Blatant self promotion

What Certified Arborists Actually Do

You may or may not know that Precision Tree Services’ owner and foreman James Flawith is one of Courtenay’s few certified arborists. This is great news for the next time you’re wondering, “Hey, do I know any arborists near me?” Because you can say yes. Yes you do.

But all joking aside, certified arborists have the great responsibility of making sure trees are taken care of and looking ridiculously good. And how do they do this? By having extensive training on maintaining, pruning and fertilizing trees. They can also rescue trees from pests or diseases, and deal with dangerous situations like dangling branches, trees fallen over roads or vegetation near electrical equipment in a safe and efficient manner.

In our humble opinion, certified arborists play an important role in any community and if you aspire to pursue this as a career, we’re here to support you.

What is an arborist?

To put it simply, arborists are responsible for trees throughout their life cycle. They look after maintenance, health, appearance and safety. Certified arborists can work in the public or private sector and can be employed by a company or work as an independent contractor.

Here are just a few of the sectors that may employ arborists:

  • Municipalities
  • Parks
  • Landscape companies
  • Golf courses
  • Education campuses
  • Utility companies
  • Stratas

While arborists do not need a degree to work in the industry, having accreditation is certainly helpful and can get you into specific organizations, which require specific certifications.

How to become a certified arborist

Some industries have their own safety and certification programs for arborists, and depending on where you live there will be different training programs available.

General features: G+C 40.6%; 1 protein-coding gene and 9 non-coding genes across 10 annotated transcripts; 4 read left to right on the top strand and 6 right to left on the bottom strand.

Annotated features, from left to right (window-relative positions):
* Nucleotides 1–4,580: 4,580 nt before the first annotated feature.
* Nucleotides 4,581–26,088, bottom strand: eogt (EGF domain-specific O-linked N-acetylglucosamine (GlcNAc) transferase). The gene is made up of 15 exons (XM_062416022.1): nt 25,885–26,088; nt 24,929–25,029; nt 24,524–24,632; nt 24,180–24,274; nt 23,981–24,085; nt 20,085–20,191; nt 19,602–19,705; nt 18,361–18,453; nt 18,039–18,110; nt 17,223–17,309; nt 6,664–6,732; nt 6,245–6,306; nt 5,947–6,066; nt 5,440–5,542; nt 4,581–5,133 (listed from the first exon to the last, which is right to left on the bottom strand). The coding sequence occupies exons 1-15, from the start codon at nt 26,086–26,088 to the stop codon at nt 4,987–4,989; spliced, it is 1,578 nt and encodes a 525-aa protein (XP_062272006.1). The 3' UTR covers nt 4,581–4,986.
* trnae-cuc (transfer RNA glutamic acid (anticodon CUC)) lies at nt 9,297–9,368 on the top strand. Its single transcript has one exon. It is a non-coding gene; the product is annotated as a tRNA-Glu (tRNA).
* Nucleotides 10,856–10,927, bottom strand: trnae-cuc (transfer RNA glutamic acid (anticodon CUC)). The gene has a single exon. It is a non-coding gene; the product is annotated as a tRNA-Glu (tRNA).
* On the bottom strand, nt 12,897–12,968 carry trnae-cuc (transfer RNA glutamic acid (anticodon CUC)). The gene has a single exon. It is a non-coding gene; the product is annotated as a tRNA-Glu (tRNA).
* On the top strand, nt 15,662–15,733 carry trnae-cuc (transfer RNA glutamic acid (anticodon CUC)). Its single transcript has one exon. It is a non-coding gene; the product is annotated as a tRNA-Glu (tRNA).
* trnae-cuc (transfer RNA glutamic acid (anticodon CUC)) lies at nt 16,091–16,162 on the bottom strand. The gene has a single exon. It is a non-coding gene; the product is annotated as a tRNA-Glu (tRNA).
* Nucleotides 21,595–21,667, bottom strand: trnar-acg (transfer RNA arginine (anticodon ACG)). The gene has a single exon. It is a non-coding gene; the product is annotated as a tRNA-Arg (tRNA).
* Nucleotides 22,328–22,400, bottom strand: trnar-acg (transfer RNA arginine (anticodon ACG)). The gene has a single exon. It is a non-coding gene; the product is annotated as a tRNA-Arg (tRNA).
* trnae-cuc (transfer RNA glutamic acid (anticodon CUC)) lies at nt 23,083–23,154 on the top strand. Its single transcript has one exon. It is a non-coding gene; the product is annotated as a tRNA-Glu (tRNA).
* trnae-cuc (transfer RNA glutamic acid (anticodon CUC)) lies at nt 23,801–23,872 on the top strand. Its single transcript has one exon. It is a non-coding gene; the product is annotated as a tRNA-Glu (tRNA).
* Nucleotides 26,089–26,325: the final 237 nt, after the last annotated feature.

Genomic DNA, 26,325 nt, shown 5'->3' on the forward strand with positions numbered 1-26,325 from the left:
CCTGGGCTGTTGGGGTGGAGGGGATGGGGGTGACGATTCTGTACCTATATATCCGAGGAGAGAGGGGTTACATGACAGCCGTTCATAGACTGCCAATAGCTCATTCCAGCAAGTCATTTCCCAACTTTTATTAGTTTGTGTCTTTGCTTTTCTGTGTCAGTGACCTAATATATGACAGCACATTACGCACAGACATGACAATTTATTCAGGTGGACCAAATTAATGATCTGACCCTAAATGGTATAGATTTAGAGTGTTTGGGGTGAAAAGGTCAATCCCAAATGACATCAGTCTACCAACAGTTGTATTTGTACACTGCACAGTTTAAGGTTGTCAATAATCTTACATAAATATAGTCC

For example, in British Columbia there are arborist technician programs through trades schools like Trades Training BC and ITA. The International Society of Arboriculture (ISA) also offers an arborist certification program. These programs usually involve coursework as well as apprenticeships to teach and test knowledge on soil management, tree biology, pruning, tree protection, urban forestry and safe work practices.

You have probably already deduced that working in the tree services industry takes a strong grasp of environmental science, common sense, physical strength and a strong tolerance of being outdoors in variable conditions.

Becoming a certified arborist rather than just being some random guy with a chainsaw who cuts trees sometimes means you understand and respect trees for their importance to the environment and the potential they have to injure and destroy. It means you respect tree owners enough to put in the time to learn how to safely and properly manage trees and are committed to following proper tree care practices.

Presenting your credentials to potential clients and employers also makes you more competitive in the industry. After all, who would you rather hire when you Google “arborists near me,” James the BC Hydro certified utility arborist or Random Guy who lives down the road and owns a chainsaw?

Just saying.

If you’re thinking you might be interested in becoming a local supertreero, feel free to get in touch and ask questions about what it takes to become a certified arborist. We love talking shop and discovering undercover superheroes, people who are pumped to take on even the most impossible-seeming tree situation to make the world a little better looking and their community that much safer.

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